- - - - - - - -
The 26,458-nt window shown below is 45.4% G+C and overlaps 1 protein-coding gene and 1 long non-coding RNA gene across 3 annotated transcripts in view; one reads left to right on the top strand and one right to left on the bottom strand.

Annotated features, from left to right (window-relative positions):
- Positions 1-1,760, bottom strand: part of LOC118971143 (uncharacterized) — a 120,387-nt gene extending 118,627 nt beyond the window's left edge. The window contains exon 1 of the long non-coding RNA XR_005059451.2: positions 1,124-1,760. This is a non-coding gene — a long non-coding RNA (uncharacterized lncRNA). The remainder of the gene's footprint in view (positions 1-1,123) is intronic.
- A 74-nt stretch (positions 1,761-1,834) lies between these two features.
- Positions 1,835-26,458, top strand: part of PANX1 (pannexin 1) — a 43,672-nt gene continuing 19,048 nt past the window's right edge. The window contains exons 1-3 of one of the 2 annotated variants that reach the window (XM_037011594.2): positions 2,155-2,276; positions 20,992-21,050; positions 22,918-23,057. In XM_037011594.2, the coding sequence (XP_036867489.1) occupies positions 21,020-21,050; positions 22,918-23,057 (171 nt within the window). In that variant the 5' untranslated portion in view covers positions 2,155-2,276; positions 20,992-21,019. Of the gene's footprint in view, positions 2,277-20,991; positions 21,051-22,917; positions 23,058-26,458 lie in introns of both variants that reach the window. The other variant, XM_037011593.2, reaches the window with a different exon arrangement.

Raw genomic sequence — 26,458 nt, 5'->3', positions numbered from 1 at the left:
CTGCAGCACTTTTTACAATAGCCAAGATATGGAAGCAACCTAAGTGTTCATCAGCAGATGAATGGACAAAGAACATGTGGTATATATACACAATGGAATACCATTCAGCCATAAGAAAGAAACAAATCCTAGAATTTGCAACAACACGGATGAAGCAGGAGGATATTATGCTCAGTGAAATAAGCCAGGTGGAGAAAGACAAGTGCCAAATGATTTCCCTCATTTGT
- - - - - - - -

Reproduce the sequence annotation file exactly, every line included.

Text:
The 26,458-nt window shown below is 45.4% G+C and overlaps 1 protein-coding gene and 1 long non-coding RNA gene across 3 annotated transcripts in view; one reads left to right on the top strand and one right to left on the bottom strand.

Annotated features, from left to right (window-relative positions):
- Positions 1-1,760, bottom strand: part of LOC118971143 (uncharacterized) — a 120,387-nt gene extending 118,627 nt beyond the window's left edge. The window contains exon 1 of the long non-coding RNA XR_005059451.2: positions 1,124-1,760. This is a non-coding gene — a long non-coding RNA (uncharacterized lncRNA). The remainder of the gene's footprint in view (positions 1-1,123) is intronic.
- A 74-nt stretch (positions 1,761-1,834) lies between these two features.
- Positions 1,835-26,458, top strand: part of PANX1 (pannexin 1) — a 43,672-nt gene continuing 19,048 nt past the window's right edge. The window contains exons 1-3 of one of the 2 annotated variants that reach the window (XM_037011594.2): positions 2,155-2,276; positions 20,992-21,050; positions 22,918-23,057. In XM_037011594.2, the coding sequence (XP_036867489.1) occupies positions 21,020-21,050; positions 22,918-23,057 (171 nt within the window). In that variant the 5' untranslated portion in view covers positions 2,155-2,276; positions 20,992-21,019. Of the gene's footprint in view, positions 2,277-20,991; positions 21,051-22,917; positions 23,058-26,458 lie in introns of both variants that reach the window. The other variant, XM_037011593.2, reaches the window with a different exon arrangement.

Raw genomic sequence — 26,458 nt, 5'->3', positions numbered from 1 at the left:
CTGCAGCACTTTTTACAATAGCCAAGATATGGAAGCAACCTAAGTGTTCATCAGCAGATGAATGGACAAAGAACATGTGGTATATATACACAATGGAATACCATTCAGCCATAAGAAAGAAACAAATCCTAGAATTTGCAACAACACGGATGAAGCAGGAGGATATTATGCTCAGTGAAATAAGCCAGGTGGAGAAAGACAAGTGCCAAATGATTTCCCTCATTTGT